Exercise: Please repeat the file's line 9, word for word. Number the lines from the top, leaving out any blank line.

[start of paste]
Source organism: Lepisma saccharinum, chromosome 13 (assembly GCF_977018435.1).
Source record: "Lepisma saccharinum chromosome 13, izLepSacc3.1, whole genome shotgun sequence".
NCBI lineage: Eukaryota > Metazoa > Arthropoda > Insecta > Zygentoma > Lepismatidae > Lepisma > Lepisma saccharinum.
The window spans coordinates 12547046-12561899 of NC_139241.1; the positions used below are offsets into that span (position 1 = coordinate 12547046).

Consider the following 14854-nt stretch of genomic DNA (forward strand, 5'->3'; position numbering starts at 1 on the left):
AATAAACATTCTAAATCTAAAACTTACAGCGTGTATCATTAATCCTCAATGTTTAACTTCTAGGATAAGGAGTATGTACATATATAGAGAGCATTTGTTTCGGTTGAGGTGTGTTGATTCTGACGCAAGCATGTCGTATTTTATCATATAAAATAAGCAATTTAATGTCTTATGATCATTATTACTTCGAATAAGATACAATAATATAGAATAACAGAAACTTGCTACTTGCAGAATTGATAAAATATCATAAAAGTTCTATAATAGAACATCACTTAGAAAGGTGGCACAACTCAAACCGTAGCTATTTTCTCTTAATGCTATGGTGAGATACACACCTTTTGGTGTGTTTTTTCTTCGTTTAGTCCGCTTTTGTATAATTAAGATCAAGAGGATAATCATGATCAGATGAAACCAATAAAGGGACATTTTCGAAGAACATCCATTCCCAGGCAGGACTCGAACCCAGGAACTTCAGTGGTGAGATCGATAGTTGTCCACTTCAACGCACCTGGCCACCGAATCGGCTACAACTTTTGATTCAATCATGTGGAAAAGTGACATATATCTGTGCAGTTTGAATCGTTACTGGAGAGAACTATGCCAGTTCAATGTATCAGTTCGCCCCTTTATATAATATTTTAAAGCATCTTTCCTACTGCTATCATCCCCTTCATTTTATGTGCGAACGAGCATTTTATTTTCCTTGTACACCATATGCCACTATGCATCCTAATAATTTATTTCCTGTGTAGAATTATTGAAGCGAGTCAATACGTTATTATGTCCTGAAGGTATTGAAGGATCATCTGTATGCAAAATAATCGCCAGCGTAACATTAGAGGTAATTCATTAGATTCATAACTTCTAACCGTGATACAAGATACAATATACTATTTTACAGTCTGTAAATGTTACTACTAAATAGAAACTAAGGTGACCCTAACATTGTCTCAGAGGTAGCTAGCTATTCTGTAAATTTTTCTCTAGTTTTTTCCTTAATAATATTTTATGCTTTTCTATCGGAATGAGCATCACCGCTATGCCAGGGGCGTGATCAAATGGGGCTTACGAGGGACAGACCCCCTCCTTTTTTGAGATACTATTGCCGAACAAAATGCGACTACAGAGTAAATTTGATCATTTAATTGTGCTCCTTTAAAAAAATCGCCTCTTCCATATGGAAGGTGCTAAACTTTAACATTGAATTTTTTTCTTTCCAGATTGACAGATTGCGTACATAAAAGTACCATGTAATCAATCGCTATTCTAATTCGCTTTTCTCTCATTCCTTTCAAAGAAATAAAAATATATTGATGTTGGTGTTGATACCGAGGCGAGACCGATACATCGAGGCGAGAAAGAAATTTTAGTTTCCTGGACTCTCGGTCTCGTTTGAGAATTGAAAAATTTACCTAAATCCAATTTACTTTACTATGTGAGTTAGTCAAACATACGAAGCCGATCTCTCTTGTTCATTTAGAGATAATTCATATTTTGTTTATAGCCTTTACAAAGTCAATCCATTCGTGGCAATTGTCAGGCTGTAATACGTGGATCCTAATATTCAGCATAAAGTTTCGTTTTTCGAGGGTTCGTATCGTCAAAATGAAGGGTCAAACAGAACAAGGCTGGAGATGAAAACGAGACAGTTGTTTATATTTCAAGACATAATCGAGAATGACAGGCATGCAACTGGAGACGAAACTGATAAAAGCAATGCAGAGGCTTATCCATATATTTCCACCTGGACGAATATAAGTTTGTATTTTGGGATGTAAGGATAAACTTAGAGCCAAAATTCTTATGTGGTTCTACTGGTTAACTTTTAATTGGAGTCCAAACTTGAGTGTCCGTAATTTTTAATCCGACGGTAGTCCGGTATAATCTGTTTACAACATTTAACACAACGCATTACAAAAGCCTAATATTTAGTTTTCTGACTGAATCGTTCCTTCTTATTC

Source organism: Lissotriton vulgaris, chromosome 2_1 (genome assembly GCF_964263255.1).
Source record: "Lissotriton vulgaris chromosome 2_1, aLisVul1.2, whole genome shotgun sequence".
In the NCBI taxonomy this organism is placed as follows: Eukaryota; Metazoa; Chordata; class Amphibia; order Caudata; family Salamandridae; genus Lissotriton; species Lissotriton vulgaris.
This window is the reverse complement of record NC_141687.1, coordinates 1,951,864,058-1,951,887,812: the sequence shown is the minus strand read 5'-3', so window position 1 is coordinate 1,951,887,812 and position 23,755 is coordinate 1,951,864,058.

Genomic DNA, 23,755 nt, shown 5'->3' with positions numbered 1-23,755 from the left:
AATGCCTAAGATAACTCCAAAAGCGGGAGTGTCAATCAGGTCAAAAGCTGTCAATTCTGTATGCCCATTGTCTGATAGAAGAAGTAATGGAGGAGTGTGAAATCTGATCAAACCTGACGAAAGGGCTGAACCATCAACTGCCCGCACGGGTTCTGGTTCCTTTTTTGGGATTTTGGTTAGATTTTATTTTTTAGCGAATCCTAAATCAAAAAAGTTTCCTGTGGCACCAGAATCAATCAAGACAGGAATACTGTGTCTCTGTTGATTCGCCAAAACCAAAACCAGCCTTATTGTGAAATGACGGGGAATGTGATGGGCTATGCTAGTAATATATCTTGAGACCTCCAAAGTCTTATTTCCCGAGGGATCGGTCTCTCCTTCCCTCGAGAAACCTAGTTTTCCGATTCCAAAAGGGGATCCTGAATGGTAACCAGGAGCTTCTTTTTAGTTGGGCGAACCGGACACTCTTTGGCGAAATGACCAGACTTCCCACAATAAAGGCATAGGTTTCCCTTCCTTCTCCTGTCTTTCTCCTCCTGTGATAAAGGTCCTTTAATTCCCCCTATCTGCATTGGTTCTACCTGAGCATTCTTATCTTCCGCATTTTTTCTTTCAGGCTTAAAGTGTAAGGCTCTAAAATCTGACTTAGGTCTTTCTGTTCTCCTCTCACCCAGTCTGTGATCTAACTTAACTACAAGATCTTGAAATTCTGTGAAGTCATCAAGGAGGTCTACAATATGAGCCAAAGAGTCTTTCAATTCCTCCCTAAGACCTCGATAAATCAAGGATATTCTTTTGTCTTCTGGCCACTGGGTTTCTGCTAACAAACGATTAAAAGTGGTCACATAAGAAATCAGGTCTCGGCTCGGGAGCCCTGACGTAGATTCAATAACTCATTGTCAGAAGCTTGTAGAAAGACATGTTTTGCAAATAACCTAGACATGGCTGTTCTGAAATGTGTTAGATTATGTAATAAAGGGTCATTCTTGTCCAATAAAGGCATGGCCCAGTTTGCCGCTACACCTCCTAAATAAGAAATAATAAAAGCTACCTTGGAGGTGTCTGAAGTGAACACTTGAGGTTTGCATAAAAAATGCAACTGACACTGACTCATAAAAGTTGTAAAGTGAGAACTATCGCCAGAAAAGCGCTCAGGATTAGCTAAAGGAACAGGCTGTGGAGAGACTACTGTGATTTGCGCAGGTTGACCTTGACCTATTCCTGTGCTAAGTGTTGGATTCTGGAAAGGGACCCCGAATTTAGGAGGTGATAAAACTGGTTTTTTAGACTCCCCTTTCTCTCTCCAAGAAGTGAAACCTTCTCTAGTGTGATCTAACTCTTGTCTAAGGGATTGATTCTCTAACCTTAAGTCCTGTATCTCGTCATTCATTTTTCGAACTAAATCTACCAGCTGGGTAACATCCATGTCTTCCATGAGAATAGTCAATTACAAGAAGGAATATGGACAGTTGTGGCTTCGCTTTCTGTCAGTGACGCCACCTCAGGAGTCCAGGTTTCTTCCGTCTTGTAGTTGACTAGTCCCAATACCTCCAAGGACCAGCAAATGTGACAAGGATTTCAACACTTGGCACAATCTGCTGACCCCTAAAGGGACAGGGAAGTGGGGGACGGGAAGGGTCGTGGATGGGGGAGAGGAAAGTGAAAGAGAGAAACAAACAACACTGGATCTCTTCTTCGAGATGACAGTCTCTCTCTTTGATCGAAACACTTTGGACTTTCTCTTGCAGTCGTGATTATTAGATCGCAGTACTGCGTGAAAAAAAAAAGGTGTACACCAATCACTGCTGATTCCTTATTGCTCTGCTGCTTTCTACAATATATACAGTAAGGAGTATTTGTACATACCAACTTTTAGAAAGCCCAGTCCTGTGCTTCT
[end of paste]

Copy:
In the NCBI taxonomy this organism is placed as follows: Eukaryota; Metazoa; Chordata; class Amphibia; order Caudata; family Salamandridae; genus Lissotriton; species Lissotriton vulgaris.